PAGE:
The oral tradition of passing down stories to the next generation is incredibly important to the Native Americans. In the past it was the main way they kept their traditions alive. Treuer, author of Living our Language states, ‘A language carries a people’s memories, whether they are recounted as individual reminiscences, as communal history, or as humorous tales’ It is these memories which must be passed on to give the next generation a sense of who they are and from where they come.
The Ojibwe oral tradition crops up time and again in The Birchbark House, where both Deydey (father) and Nokomis (grandmother) relay stories either from their past or from their current adventures. However we first came across it in the Native American History for Kids book which we read during week 1. An activity that was suggested in this book was to have the children retell a memory from their past. I had them do this as a written narration first (Traditions of Old). My goal was to teach them particular methods of retelling a story orally and have them give their siblings a proper oral rendition of it.
In order to teach the children a bit more about the Ojibwe oral tradition, we read the following book:
This book was a collection of different Ojibwe stories. On the left hand page they were written in Ojibwe and on the right they were translated into English. I read a few out each day during our morning meeting. The children found the stories peculiar to listen too as they didn’t seem to make sense and there were many repetitions of certain words- ‘There, over there’ comes to mind.
They then watched this YouTube video, after which I handed out some general information about Oral Tradition from this site for them to read. Armed with this new information I sent them away to change their own story into a more oral version to tell to their younger sisters.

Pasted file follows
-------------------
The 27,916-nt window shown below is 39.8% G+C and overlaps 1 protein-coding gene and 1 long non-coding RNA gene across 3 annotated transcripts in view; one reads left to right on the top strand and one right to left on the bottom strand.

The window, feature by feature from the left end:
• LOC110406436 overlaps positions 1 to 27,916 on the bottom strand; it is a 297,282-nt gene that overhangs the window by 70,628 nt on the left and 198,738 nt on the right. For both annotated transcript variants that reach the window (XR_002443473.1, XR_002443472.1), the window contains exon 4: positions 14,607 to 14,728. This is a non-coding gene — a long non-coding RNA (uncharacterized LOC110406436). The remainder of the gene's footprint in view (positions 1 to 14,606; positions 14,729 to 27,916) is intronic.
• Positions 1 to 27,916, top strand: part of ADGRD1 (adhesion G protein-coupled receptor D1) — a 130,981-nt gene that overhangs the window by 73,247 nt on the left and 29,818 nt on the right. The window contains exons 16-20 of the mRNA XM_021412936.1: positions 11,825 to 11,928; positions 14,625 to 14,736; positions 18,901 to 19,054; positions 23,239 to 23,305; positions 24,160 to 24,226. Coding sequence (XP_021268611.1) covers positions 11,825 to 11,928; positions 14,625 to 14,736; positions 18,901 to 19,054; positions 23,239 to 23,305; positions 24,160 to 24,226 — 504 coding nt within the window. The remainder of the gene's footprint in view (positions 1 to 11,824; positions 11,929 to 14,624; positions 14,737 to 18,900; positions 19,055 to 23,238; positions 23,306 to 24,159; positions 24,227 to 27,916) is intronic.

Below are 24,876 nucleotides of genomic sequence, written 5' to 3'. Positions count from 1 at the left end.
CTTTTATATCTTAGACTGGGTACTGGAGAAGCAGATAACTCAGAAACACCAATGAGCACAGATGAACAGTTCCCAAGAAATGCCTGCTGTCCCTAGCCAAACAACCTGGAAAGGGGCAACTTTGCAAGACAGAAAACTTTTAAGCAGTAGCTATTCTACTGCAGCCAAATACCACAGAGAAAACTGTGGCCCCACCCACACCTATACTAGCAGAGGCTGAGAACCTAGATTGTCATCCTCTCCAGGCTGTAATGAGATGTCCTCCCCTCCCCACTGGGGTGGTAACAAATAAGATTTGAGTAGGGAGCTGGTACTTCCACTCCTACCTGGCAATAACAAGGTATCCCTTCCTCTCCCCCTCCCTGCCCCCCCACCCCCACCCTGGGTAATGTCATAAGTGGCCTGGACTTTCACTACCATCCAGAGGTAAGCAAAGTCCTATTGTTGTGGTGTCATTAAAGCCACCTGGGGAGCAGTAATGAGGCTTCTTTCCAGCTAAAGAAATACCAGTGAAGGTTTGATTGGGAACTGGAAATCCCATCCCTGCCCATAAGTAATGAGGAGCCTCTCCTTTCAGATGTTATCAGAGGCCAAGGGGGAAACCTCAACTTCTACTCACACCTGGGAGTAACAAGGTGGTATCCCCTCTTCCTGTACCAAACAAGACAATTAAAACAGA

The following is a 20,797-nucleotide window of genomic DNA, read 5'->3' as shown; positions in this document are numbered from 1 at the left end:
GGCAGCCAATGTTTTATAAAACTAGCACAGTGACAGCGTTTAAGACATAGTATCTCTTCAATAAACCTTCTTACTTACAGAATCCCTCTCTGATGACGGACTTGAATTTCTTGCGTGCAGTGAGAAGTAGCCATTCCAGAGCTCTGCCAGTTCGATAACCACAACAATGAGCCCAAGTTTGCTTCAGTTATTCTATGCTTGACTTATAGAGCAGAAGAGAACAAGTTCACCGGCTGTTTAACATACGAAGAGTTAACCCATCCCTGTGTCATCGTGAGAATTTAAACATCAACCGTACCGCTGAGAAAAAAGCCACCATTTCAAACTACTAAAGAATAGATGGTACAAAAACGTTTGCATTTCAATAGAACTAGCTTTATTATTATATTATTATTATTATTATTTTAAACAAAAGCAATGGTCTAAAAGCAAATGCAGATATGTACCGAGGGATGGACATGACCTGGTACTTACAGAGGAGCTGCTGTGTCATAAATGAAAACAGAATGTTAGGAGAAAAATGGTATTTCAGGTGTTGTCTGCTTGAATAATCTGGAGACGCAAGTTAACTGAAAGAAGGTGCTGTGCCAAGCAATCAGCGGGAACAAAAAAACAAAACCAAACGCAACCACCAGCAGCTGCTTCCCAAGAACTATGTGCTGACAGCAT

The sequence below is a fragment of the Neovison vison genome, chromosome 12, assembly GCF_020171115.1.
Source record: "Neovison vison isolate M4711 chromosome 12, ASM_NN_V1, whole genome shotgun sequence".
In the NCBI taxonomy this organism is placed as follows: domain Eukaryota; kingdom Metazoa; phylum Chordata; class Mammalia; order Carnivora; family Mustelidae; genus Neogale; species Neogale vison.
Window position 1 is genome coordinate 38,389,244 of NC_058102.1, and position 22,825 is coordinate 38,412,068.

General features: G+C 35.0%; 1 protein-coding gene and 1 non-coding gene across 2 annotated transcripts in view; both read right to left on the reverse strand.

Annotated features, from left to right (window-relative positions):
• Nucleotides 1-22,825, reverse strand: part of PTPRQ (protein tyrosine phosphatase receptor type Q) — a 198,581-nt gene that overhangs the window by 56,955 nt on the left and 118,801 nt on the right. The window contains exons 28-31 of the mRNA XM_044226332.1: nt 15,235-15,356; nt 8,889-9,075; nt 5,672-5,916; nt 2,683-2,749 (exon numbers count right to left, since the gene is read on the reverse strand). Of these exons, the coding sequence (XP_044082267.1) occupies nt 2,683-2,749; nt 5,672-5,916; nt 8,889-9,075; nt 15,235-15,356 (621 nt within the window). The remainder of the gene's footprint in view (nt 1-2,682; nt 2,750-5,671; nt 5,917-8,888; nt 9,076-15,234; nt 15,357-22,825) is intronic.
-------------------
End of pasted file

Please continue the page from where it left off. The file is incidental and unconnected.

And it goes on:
To go along with their Native American study, I had bought a few Ojibwe picture books. Each week I wanted to focus on one or two of them, bringing out the truths about the Ojibwe from their pages. I chose the following book about the Legend of Minnesota to use as an example of an Ojibwe legend that would have been told through the ages:
I read this out each day over the course of the week. I then asked the children to participate in a story circle. The Ojibwe tribe would gather round in a circle and they would have one piece of wood or a decorated stick. Whoever was holding the stick was the storyteller. When they finished they passed the stick onto the next person, who then had his turn telling a story. No one was allowed to talk except the person holding the stick. The children had some time to work out who would go first, second and third, and which part of the book they would retell. They were instructed to utilise all their knowledge on the oral tradition to narrate The Legend of Minnesota. This was a hugely successful activity which C11 in particular excelled at. I was really impressed:
This was a great study of the oral traditions of the Ojibwe tribe, particularly because A6 joined in whenever she could.